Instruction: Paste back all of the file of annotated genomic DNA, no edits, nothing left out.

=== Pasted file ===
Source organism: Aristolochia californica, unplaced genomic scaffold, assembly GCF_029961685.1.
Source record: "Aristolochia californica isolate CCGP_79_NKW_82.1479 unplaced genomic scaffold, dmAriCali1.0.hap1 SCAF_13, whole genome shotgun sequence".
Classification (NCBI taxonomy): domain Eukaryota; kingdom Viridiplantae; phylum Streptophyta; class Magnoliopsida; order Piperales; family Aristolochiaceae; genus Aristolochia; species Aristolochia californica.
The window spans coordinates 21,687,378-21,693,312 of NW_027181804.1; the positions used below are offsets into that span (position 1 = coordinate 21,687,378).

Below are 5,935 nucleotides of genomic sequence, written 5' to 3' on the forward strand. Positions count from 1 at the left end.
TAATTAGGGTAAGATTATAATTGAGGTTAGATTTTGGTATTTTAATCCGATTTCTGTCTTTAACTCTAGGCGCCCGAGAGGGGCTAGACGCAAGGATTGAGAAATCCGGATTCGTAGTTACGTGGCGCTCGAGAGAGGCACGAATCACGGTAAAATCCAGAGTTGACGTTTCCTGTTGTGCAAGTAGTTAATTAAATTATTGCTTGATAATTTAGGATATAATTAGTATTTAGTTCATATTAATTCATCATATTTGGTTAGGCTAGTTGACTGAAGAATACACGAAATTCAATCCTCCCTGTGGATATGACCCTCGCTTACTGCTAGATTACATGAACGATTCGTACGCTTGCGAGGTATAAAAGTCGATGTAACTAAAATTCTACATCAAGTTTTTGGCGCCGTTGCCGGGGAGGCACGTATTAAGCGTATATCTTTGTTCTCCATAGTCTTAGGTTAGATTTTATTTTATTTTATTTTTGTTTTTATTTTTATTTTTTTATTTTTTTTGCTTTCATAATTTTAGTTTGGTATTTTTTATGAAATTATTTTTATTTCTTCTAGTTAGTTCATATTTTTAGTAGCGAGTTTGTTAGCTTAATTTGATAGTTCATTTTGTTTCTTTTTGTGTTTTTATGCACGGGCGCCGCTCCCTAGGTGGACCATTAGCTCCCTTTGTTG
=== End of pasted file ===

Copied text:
Source organism: Aristolochia californica, unplaced genomic scaffold, assembly GCF_029961685.1.
Source record: "Aristolochia californica isolate CCGP_79_NKW_82.1479 unplaced genomic scaffold, dmAriCali1.0.hap1 SCAF_13, whole genome shotgun sequence".
Classification (NCBI taxonomy): domain Eukaryota; kingdom Viridiplantae; phylum Streptophyta; class Magnoliopsida; order Piperales; family Aristolochiaceae; genus Aristolochia; species Aristolochia californica.
The window spans coordinates 21,687,378-21,693,312 of NW_027181804.1; the positions used below are offsets into that span (position 1 = coordinate 21,687,378).

Below are 5,935 nucleotides of genomic sequence, written 5' to 3' on the forward strand. Positions count from 1 at the left end.
TAATTAGGGTAAGATTATAATTGAGGTTAGATTTTGGTATTTTAATCCGATTTCTGTCTTTAACTCTAGGCGCCCGAGAGGGGCTAGACGCAAGGATTGAGAAATCCGGATTCGTAGTTACGTGGCGCTCGAGAGAGGCACGAATCACGGTAAAATCCAGAGTTGACGTTTCCTGTTGTGCAAGTAGTTAATTAAATTATTGCTTGATAATTTAGGATATAATTAGTATTTAGTTCATATTAATTCATCATATTTGGTTAGGCTAGTTGACTGAAGAATACACGAAATTCAATCCTCCCTGTGGATATGACCCTCGCTTACTGCTAGATTACATGAACGATTCGTACGCTTGCGAGGTATAAAAGTCGATGTAACTAAAATTCTACATCAAGTTTTTGGCGCCGTTGCCGGGGAGGCACGTATTAAGCGTATATCTTTGTTCTCCATAGTCTTAGGTTAGATTTTATTTTATTTTATTTTTGTTTTTATTTTTATTTTTTTATTTTTTTTGCTTTCATAATTTTAGTTTGGTATTTTTTATGAAATTATTTTTATTTCTTCTAGTTAGTTCATATTTTTAGTAGCGAGTTTGTTAGCTTAATTTGATAGTTCATTTTGTTTCTTTTTGTGTTTTTATGCACGGGCGCCGCTCCCTAGGTGGACCATTAGCTCCCTTTGTTG